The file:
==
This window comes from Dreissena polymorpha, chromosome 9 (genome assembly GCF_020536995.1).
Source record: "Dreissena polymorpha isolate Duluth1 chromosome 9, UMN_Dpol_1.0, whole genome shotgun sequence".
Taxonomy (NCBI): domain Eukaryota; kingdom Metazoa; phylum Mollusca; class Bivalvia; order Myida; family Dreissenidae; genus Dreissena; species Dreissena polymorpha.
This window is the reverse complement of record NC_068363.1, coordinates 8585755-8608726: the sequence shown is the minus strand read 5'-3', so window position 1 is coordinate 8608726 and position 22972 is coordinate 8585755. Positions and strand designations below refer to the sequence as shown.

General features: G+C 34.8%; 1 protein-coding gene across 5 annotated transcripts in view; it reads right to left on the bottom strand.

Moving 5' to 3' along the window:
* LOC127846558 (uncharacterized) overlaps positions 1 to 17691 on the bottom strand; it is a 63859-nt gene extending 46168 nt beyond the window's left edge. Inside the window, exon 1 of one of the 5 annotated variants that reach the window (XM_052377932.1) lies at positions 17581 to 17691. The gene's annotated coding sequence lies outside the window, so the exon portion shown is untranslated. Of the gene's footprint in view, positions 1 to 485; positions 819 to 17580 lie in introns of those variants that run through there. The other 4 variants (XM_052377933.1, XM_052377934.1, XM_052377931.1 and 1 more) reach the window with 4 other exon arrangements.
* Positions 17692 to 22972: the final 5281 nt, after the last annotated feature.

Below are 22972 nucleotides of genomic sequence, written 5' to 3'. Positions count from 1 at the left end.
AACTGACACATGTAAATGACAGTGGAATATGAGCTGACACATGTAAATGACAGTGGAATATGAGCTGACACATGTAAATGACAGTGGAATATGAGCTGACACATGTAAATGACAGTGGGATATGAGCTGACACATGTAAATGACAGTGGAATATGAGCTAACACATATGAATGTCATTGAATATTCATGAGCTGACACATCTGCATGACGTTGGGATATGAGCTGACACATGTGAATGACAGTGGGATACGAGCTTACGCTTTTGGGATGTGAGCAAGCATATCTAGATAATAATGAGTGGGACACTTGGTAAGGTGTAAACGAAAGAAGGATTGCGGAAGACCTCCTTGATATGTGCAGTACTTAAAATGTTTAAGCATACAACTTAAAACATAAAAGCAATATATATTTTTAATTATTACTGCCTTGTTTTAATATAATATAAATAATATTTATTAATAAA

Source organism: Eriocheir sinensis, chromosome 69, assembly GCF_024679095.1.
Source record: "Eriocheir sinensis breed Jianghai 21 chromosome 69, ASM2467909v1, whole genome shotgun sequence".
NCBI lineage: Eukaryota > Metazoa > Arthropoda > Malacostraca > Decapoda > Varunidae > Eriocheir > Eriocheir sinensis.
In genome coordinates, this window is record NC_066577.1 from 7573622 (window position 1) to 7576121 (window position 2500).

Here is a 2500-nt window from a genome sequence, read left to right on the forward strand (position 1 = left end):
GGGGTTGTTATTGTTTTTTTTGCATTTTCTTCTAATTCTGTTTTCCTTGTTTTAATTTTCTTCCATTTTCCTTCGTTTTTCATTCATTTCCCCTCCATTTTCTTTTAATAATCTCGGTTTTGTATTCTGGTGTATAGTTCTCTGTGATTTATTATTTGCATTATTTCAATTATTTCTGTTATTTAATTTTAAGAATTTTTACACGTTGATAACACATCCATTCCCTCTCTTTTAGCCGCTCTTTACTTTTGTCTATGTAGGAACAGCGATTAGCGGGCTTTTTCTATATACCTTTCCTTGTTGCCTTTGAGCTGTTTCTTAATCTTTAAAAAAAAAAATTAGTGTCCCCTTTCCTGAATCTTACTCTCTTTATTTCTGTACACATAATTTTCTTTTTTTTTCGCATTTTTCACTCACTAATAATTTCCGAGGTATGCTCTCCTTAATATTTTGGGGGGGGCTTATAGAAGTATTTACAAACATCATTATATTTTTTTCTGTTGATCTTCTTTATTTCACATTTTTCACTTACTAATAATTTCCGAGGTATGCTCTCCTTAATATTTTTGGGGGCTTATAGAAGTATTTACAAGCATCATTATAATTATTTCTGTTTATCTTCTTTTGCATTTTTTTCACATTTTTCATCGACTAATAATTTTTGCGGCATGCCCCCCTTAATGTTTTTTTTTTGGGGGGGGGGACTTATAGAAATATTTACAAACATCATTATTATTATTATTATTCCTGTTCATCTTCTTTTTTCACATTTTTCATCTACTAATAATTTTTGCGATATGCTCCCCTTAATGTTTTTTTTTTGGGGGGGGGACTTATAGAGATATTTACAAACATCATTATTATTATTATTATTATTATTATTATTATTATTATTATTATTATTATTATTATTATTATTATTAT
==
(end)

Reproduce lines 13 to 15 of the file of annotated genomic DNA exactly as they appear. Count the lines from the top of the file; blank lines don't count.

NCBI lineage: Eukaryota > Metazoa > Arthropoda > Malacostraca > Decapoda > Varunidae > Eriocheir > Eriocheir sinensis.
In genome coordinates, this window is record NC_066577.1 from 7573622 (window position 1) to 7576121 (window position 2500).

Here is a 2500-nt window from a genome sequence, read left to right on the forward strand (position 1 = left end):